Courter, Franklin. Abraham Lincoln Oil Painting
Hours: Tues - Sat
Courter, Franklin C. ABRAHAM LINCOLN. Oil portrait on panel, of Lincoln wearing spectacles, signed lower right by Franklin C. Courter. 11.5″ x 15.5″ (image); 18″ x 22″ (overall).
A three-quarter, shoulder-length view based on a photograph of Lincoln and son, Tad, taken by Anthony Berger at Brady’s Gallery, Washington , D.C. , February 9, 1864 [Ostendorf, O-93A].
This particular image is one of the most popular of Lincoln, partly because it was of him reading. But this close-up of him wearing spectacles is one of Courter’s finest! The colors remain both vibrant and warm, causing a true 19th century feel. Here, certainly, is “Father Abraham.”
Franklin Courter (1854-1947) – Born in New Jersey, Courter attended Albion Preparatory School of Albion College where he devoted a great deal of time to art. In 1888, he was appointed Professor of Drawing and Painting at Albion College, and went on to become Head of the Art Department. He also served as Art Director for the Austin Manufacturing Company in Harvey, IL, from 1896 to 1899.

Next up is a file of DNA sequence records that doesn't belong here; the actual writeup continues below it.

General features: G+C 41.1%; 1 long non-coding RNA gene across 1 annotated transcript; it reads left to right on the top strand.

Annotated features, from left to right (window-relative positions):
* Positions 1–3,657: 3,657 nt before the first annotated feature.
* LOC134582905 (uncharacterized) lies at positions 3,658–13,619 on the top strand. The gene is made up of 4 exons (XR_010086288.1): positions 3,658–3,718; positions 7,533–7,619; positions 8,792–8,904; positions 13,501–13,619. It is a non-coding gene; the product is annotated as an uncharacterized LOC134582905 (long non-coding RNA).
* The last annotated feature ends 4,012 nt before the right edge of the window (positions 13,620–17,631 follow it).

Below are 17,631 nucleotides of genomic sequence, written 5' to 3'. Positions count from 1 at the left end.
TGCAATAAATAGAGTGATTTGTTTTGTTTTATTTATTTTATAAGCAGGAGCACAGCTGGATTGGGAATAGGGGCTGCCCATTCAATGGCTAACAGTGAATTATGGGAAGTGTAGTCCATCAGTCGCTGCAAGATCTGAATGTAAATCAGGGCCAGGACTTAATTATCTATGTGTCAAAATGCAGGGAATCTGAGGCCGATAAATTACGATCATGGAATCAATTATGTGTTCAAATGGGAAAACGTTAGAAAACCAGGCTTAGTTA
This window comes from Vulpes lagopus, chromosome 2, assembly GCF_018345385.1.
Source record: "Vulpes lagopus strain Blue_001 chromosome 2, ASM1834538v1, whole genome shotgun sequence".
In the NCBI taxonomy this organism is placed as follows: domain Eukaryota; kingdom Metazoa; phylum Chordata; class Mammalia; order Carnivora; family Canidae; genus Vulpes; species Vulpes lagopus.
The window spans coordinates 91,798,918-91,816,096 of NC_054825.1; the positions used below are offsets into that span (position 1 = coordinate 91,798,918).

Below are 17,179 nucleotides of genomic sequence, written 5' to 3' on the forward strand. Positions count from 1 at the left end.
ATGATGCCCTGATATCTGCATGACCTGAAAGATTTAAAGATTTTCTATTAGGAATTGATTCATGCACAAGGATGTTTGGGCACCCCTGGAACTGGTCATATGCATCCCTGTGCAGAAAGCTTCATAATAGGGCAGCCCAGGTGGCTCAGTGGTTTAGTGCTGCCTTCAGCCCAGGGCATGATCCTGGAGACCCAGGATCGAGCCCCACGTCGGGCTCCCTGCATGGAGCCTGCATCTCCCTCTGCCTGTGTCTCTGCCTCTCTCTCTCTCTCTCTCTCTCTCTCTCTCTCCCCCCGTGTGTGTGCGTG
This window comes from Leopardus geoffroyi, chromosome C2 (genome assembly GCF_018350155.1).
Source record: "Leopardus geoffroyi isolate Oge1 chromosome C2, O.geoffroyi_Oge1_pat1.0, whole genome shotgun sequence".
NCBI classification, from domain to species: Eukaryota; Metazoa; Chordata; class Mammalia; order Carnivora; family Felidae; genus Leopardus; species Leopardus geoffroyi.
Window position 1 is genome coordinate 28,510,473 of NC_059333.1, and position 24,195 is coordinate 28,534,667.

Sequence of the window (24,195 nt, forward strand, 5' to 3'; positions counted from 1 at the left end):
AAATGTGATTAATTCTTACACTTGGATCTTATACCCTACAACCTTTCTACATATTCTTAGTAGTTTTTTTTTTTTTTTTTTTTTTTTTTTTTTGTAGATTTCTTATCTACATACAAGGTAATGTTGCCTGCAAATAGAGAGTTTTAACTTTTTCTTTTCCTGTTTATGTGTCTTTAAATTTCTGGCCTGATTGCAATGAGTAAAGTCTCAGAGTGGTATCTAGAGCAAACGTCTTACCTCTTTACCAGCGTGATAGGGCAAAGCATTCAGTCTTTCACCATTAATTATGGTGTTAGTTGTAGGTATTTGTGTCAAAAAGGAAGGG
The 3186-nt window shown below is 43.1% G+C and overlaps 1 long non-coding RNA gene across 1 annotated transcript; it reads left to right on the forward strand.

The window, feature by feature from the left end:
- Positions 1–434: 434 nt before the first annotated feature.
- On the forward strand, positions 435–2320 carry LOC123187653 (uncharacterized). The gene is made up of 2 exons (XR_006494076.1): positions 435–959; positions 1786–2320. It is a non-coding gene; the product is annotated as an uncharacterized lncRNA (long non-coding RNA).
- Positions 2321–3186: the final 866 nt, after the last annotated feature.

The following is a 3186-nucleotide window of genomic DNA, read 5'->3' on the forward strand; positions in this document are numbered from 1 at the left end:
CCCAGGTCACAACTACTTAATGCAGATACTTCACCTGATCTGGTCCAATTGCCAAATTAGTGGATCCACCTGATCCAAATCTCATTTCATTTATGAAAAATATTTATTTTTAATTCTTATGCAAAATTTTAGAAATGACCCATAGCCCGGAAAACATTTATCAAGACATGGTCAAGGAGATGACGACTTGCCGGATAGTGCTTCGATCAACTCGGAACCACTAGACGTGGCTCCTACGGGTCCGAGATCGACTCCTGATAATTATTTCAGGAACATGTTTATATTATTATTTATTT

Lincoln became Courter’s enduring passion, producing numerous studies of Abraham Lincoln from 1870 until his death at age 90. He dedicated himself to collecting anything that related to the 16th President, including photographs and life masks.
Courter’s mammoth painting of Sojourner Truth giving a bible to Lincoln was exhibited in the Michigan building at the World’s Fair in 1893. Commissioned by the Kellogg cereal family, it was later destroyed by fire; but the oil had gained him recognition and a wealthy Armenian immigrant, Dikran Bedikian, commissioned Courter to paint several Lincoln portraits. His knowledge of Lincoln’s physiogamy, along with his passion for the man, led to over 25 oils.
Courter later wrote: “Since that picture was painted, every angle of the subject has been of interest. All biographies, photographs, and engravings, the life mask, and full descriptions of his complexion and other data are made a deep study, for the sole purpose of realizing as nearly perfect as possible every characteristic. Over 40 years of almost constant study of Lincoln for historical purposes brings one to be acquainted with his subject. One may safely say this is a life portrait.”